Friday, January 28, 2011
I took this same drawing class in this room 32 years ago, and now we were the guests of instructor Beth Lo. Miles the Great Horned Owl and Alisa the Red-tail stood patiently on the perches for two hours, models for the afternoon. Students broke out the oil pastels, and created some colorful pieces that were displayed at the end. I couldn't resist popping in next door and checking out the printmaking lab, where I explored zinc plate etching with Professor Don Bunse in 1989. Two days a week I took off early from the taxidermy shop where I worked, and Don taught me his secrets. I decided I'd be an artist when I grew up. Imagine all of the fine artwork that come out of those two rooms since then!
Saturday, January 22, 2011
We have had an unusual winter so far - sub-zero temperatures and snow one day, rain the next, and have been in a cloud bank for weeks now. Today, a miracle of sorts with sun, ever so briefly. This male American Kestrel was searching for rodents at Lee Metcalf Nat'l Wildlife Refuge, and perhaps enjoying the weather as much as we do. Although most kestrels in Montana migrate in the fall seeking warmer climates, some stick it out in the "Banana Belt" of the Bitterroot Valley where we live. My favorite quote about American Kestrels is from ornithologist William Brewster in 1925, saying that they are "most lighthearted and frolicsome." You bet, unless you are a mouse.
Wednesday, January 19, 2011
Twenty years ago, Max the Golden Eagle had his debut program at Target Range Elementary School, and yesterday he returned for our first assembly of the year. The birds were on their best behaviors for the 475 students, kindergarten through 5th grade, teaching team iPod, Alisa and Jillian. I'll never forget Max's first time out, trying to hold him on a giant fortified leather welding glove, the giant eagle falling forward and backward, whacking me with his wings, the entire school in hysterics. It was a deeply humiliating experience (just kidding.) I quickly made a plan to have Max leap from a cardboard box to a perch on the edge, and that lasted exactly three programs until the box got wet hauling it into a school in Ronan, and Max leapt out on the way home. Loose in the car, I had a nervous 5 mile drive to the next highway exit, extra memorable as my Mom was a passenger! After that I built a plywood container with wheels and handles, padded perches along the top, and it has worked like a dream. Totals for last year: 70 programs, 4405 audience members, and 15,374 miles in the trusty Subaru. Schedule your assembly today!
Saturday, January 15, 2011
Happy for the ducks, anyway. Our falconry season for waterfowl has exactly the same beginning and ending dates as it does for gun hunters, and today we enjoyed one last day in the field. Sibley the Peregrine had some great flights, taking one adventure on her own behind some trees and returning with a head mottled with mud. Who knows what happened there. Then she strafed some teal in a flooded field, and I know how these clever birds got their name - they all ducked at the last split second. Home safe and sound, and a photo from last week when she caught a mallard. Now, upland game bird season continues, that lasting until March 31st, so let us know if you have a pheasant or two and we can visit.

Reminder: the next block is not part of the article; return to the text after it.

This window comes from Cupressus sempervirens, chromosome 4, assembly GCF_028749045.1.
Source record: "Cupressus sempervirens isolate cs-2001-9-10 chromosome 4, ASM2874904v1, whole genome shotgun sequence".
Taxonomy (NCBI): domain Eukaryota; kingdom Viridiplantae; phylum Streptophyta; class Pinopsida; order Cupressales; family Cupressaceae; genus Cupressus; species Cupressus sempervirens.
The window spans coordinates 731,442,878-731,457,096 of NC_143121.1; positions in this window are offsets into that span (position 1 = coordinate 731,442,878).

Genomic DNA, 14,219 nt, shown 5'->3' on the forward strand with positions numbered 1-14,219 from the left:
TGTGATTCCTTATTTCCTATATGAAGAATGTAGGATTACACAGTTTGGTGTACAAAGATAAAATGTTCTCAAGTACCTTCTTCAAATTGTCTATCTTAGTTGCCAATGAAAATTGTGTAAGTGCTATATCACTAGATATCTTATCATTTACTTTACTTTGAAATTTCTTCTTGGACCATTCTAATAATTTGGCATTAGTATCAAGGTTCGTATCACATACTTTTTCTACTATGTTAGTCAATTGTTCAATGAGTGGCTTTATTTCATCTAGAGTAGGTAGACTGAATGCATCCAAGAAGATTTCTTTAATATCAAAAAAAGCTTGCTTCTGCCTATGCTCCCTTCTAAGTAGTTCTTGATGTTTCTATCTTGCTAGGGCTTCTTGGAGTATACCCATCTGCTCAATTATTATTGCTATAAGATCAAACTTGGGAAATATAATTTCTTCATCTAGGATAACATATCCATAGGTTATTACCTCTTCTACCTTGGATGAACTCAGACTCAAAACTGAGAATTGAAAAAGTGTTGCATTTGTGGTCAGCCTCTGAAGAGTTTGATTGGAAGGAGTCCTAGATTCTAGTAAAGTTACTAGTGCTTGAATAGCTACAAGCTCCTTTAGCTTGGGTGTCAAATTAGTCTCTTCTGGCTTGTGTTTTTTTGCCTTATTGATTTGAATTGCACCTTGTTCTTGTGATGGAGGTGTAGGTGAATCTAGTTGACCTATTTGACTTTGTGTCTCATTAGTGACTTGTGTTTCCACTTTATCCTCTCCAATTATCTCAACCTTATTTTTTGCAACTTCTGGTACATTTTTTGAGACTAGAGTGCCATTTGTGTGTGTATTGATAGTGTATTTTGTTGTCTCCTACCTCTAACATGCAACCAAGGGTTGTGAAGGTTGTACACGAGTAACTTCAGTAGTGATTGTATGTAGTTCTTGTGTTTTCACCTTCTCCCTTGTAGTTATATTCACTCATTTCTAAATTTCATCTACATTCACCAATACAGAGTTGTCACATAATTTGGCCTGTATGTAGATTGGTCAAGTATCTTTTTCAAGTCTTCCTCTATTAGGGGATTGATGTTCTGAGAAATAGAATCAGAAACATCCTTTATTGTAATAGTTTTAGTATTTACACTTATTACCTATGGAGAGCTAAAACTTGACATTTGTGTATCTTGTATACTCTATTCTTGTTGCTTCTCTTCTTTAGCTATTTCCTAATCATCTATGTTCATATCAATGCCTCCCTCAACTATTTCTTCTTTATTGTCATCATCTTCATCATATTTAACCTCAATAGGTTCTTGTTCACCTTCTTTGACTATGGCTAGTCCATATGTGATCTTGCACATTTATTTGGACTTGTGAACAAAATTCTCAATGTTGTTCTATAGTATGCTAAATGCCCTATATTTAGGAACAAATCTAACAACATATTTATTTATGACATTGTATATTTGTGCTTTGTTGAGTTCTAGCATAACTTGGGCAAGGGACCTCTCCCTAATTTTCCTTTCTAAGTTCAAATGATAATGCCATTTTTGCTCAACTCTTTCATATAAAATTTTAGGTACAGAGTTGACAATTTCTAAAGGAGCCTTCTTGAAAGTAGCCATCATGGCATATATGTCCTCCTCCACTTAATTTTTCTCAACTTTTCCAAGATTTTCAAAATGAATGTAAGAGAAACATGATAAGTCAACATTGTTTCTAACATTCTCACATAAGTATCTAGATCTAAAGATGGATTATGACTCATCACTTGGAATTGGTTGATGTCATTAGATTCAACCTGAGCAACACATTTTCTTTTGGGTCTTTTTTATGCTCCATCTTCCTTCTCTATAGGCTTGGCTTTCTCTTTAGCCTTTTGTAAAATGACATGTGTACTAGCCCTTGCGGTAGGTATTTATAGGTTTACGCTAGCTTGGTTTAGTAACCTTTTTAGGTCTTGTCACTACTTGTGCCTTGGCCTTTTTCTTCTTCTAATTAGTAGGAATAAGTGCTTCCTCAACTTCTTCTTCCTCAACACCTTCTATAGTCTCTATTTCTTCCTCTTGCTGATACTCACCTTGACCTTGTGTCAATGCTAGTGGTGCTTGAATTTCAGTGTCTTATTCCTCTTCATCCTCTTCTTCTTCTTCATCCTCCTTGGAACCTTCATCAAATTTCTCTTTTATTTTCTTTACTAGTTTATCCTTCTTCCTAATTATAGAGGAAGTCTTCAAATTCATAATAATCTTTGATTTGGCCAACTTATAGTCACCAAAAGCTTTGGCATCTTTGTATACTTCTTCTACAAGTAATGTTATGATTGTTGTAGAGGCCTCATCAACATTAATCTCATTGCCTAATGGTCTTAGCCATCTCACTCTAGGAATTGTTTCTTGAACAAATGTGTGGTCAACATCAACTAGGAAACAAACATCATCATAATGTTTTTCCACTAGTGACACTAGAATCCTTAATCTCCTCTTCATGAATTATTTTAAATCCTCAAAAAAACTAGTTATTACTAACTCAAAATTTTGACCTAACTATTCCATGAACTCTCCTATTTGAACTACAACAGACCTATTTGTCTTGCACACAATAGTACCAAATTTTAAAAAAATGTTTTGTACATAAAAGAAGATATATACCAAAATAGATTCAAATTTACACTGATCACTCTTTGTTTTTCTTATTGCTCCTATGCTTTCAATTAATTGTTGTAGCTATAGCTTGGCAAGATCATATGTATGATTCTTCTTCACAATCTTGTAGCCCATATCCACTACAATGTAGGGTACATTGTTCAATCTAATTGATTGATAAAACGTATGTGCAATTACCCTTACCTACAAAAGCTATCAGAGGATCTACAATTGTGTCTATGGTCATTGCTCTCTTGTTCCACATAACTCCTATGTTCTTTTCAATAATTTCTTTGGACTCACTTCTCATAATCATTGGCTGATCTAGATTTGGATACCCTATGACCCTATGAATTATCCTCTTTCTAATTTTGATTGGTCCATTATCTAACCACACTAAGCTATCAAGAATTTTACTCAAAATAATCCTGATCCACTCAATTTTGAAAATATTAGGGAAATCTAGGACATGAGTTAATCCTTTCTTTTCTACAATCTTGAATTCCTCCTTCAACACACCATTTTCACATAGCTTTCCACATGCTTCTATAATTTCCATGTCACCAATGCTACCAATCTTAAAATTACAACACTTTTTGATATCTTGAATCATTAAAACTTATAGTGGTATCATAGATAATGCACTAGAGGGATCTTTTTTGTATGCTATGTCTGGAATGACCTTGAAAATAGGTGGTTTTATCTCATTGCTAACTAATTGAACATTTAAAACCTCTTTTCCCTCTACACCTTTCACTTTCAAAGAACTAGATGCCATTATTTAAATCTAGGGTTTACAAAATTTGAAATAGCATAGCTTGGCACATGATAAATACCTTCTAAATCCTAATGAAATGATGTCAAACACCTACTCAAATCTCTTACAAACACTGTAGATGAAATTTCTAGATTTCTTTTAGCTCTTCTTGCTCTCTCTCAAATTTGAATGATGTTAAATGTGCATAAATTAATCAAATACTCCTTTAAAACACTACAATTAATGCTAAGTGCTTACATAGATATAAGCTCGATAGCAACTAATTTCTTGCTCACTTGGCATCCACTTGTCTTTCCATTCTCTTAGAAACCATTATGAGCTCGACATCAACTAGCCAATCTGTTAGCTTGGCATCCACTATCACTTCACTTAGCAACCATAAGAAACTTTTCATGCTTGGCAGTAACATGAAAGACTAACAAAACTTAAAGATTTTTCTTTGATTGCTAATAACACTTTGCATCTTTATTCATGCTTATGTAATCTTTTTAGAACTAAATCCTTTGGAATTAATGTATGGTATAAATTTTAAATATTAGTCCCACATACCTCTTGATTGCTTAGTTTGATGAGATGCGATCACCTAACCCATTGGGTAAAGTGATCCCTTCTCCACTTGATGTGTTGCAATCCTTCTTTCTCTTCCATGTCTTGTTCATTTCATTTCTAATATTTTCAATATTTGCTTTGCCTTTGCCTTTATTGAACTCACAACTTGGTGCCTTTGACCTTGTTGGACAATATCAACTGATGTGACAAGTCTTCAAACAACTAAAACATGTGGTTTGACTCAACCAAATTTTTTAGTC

Monday, January 10, 2011
Over the weekend, skiers at SnowBowl were treated to quite a sight if they were observant enough. We counted at least 25 Common Ravens swooping, diving, soaring and chasing each other in the frigid air above Point Six to the north of the ski area. Ravens, as well as hawks, eagles and falcons are often very playful, described by Brown and Amadon as, “actions which seem to reflect an exuberance of physical well-being or vitality, carried out without any immediate biological goal.” They sure weren't feeding, and a bit early for breeding rituals. They, like us, were just playing! This photo from five years ago is Danica the raven, and we are still finding objects that she stole and stashed in the wood pile. These are the smartest of birds, and it got her in trouble constantly.
Tuesday, January 4, 2011
Our pigeons have been nervous for the last few weeks, unwilling to leave the loft and returning in minutes. Maybe it's because this young male Northern Goshawk has moved into the neighborhood. Last week he was driven from a fence in the yard by Chesty the Harris's Hawk, although I really doubt that Chest was protecting the pigeons! Today we had a Gos out of nowhere and I could have leapt in the air and grabbed him, but I stood in amazement in the driveway. His pursuit of a white pigeon rivaled any Peregrine stoop I have seen in dexterity and speed. Here he is waiting for the pigeons to return, but we both finally gave up just as my fingers were nearly frostbitten.
Sunday, January 2, 2011
All of this snow and these arctic temperatures made me think of the first winter I spent in Montana back in 1978. With the great skiing and giant snow burms in the middle of all the streets, we thought that was the norm. Real winters have been few and far between since then. One friend said she had been taking the weather for granted and left all of her lawn furniture outside by mistake. It looks pretty silly about now, piled with 2 feet of snow. Four birds have been back in the house, waiting for it to warm up, and this Red-tail didn't seem to mind the frost.